Deep Brain Stimulation
The Division of Pediatric Neurosurgery, headed by Kerry Crone, MD, will launch a program in deep brain stimulation. Ellen Air, MD, will join the staff this year to develop a program that will focus on children with complex movement disorders and pain. Cincinnati Children’s will be the first major pediatric center to offer this treatment.
Understanding Seizures, Hydrocephalus
Francesco Mangano, DO, directs the Surgical Epilepsy Program. Collaborating with the Pediatric Neurology Division, it is one of the few national centers offering a surgical option for children with treatment-resistant epilepsy. The program focuses on advanced methods to identify and subsequently resect the precise location of seizure origin in the brain. The goal is to eliminate or significantly reduce the number of seizures. For many young patients, the treatment has taken them from frequent daily seizures to seizure freedom or managing fewer episodes with minimal medication. During this past year, the program has grown and has published highly favorable outcomes.
Using diffusion tensor imaging (DTI), Mangano and colleagues continue researching how to predict outcomes for children with hydrocephalus based on pre- and post-treatment MR diffusion properties. Their work is funded by the National Institute of Neurological Disorders and Stroke. Mangano’s investigation into hydrocephalus earned the research team a National Student Research Forum Neuroscience Award and the Ohio State Neurosurgical Society Resident Award in 2010-2011. Mangano worked with a neurosurgeon from China who was a visiting professor at Cincinnati Children’s. The focus was to collaborate and implement an epilepsy program in China. This year further research funding was secured through an industry grant.
New Craniofacial Team
Todd Maugans, MD, directs the neurosurgical craniofacial team. He is engaged in the formation of a Craniofacial Center at Cincinnati Children’s. He has presented his experiences with minimally invasive craniosynostosis techniques and the intraoperative use of medications to limit blood loss at national and international meetings, as well as in publications including the Journal of Craniofacial Surgery. His manuscript describing cutaneous anomalies associated with spina bifida was awarded an editor’s choice distinction in the prestigious journal of Neurosurgery. He recently completed an investigation of pediatric sports-related concussion injury.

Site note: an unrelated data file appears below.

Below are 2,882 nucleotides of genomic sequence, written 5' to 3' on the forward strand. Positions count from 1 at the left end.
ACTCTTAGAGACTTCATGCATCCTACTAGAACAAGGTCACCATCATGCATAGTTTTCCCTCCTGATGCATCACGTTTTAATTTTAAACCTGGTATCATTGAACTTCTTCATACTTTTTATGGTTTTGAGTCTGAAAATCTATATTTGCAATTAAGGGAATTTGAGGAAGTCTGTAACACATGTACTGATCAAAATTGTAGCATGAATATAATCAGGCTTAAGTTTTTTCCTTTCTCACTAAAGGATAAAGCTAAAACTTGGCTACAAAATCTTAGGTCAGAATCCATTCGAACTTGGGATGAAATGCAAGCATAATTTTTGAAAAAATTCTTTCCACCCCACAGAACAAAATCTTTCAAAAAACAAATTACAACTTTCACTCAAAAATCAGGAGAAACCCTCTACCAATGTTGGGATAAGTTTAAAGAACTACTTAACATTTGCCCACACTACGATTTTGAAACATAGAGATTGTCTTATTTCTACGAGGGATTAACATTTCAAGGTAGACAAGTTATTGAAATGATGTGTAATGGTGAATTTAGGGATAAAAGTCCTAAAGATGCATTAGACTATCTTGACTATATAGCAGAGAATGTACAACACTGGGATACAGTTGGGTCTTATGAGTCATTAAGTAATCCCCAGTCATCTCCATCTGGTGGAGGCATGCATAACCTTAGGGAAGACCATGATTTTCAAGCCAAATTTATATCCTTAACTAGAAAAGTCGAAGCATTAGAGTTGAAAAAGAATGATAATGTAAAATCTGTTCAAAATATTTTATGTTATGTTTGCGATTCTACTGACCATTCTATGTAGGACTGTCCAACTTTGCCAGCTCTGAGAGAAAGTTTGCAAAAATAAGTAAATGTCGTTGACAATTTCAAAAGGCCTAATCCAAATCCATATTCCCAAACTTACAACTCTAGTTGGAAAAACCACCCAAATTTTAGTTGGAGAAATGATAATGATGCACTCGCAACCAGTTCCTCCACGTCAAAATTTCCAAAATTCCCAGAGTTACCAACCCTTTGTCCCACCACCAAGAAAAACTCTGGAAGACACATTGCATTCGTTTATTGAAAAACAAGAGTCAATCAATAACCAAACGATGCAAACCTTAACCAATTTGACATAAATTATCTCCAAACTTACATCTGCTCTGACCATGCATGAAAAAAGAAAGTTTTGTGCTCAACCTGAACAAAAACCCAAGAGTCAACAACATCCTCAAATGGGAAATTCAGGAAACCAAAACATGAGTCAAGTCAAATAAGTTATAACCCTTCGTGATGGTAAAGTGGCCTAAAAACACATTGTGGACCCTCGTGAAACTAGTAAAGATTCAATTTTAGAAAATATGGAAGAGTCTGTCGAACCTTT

Improved Cerebral Palsy, Spina Bifida, Tumor Care
Charles Stevenson, MD, working closely with physicians in the multidisciplinary Cerebral Palsy Program, has broadened the range of surgical treatment options for children with debilitating spasticity. Following comprehensive evaluation, children may be candidates for either intrathecal baclofen therapy or selective dorsal rhizotomy (SDR), a technique of reducing spasticity in the legs in which abnormally functioning nerve roots are identified and sectioned.
Stevenson and colleagues in the Fetal Care Program began performing in utero repair of myelomeningocele defects this year, following release of data from the NIH-sponsored Management of Myelomeningocele Study (MOMS) in February 2011 that demonstrated that fetal repair of spina bifida defects substantially reduces the chance that children will require placement of a shunt for hydrocephalus. Several fetal repairs have already been performed here, with highly favorable outcomes.
Utilizing a novel fluorescent compound engineered to selectively bind and label brain tumor cells, Stevenson is researching ways to make tumors “glow” in the operating room, thereby making it easier for surgeons to safely remove tumors in their entirety while sparing and protecting adjacent healthy brain matter. Such techniques, while enhancing the safety of brain tumor surgery, may potentially facilitate complete resection of tumors, leading to higher cure rates and fewer recurrences.